Thousands of people on Princess Cruises’ Grand Princess may have been exposed to coronavirus after sailing with 62 passengers who company officials say had previously been on a voyage with a man who eventually died from the virus.

A 71-year-old man from California died from coronavirus after sailing on the Grand Princess on a cruise from San Francisco that visited Mexico from Feb. 11 through Feb. 21. Health officials in Placer County, where the man died, said he was “likely exposed” to the virus on board the Grand Princess.

The 62 passengers who may have come in contact with the man who died are now being confined to their staterooms on board, by order of the CDC. The ship was on its way to Mexico from a Hawaiian port, according to CruiseMapper.

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But the cruise line has ordered the ship to re-route to San Francisco, where it is expected to arrive Thursday afternoon, according to a letter that Princess officials sent to passengers on board and which is available to read on the company web site.

Grand Princess is being held off the coast of California, Governor Gavin Newsom said at a press conference Wednesday. Newsom said that the ship was due to arrive Wednesday evening but would remain offshore until coronavirus testing on passengers can be completed. “We requested the arrival to be delayed,” he said.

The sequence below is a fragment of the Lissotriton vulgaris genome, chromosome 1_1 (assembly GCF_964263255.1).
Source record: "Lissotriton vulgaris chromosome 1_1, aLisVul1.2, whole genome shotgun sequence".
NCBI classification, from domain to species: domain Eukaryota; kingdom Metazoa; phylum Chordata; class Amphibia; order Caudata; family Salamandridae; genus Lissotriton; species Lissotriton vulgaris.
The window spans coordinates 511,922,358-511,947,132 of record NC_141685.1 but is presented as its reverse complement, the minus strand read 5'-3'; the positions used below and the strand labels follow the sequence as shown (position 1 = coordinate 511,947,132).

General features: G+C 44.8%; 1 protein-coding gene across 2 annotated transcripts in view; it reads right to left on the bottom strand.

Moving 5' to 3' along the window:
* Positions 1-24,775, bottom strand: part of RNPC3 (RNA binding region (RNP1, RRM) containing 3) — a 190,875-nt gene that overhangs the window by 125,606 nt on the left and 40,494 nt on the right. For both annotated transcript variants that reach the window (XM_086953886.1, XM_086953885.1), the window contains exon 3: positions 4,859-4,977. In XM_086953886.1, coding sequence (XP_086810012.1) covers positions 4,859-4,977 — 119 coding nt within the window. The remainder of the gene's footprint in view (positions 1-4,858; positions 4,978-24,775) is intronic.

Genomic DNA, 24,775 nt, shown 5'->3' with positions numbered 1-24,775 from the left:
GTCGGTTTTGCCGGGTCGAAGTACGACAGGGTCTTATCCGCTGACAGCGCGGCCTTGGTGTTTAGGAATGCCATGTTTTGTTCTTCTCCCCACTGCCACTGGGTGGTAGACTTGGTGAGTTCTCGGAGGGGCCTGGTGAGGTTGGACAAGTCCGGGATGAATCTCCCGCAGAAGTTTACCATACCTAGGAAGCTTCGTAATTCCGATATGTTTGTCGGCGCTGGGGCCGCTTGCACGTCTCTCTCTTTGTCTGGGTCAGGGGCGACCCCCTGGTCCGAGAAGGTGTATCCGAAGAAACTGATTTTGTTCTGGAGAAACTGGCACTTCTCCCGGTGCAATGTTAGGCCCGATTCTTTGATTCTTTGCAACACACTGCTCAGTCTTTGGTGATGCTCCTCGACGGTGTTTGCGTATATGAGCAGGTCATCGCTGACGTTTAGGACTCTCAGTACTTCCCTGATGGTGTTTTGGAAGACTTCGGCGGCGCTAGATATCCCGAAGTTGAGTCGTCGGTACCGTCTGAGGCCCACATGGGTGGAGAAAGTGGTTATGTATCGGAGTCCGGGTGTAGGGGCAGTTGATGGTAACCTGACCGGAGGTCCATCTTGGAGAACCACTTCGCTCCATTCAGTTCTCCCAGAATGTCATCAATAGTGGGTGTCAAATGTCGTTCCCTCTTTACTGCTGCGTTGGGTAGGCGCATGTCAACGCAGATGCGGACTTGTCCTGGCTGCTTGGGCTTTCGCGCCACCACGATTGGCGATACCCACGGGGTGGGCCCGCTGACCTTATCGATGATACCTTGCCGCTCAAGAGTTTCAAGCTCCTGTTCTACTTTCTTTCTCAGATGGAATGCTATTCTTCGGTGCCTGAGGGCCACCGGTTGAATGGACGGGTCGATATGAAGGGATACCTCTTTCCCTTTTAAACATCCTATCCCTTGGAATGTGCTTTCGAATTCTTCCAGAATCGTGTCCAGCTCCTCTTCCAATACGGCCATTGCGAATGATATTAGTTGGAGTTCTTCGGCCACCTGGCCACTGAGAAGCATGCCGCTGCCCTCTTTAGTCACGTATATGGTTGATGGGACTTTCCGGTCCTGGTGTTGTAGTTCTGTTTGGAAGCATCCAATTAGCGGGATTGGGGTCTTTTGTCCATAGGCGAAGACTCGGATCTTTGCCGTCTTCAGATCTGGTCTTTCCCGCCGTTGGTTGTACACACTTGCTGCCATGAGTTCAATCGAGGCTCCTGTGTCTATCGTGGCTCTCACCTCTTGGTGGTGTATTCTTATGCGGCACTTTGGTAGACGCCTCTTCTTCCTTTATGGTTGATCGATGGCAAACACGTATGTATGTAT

The 62 passengers had moved about the ship freely until Wednesday, when they were asked to quarantine until cleared by medical officials, according to the cruise line. The ship can hold up to 2,600 guests and 1,150 crew members according to Princess Cruises’ website.

“For those guests who sailed with us on our previous voyage and may have been exposed, in an abundance of caution, the CDC requires you to remain in your stateroom until you have been contacted and cleared by our medical staff,” the passengers were informed in the letter. “A member of our medical team will be calling you between the hours of 8:00 a.m. and 11:00 a.m. this morning. You may order room service while you wait for the medical screening to be completed.”

There are 11 passengers and 10 crew members who have reported symptoms of coronavirus on board. That count may change, Newsom said. It remains unclear whether the 21 people that Newsom mentioned are part of the 62 people who have been required to stay in their staterooms.

“As a consequence, we are going to be flying testing kits to the cruise ship,” Newsom said. 

State officials are partnering with the CDC and the Coast Guard to get the tests to the ship and back to land to be assessed. Testing should be completed fairly quickly, given that the turnaround time for a test is about four hours, according Newsom.

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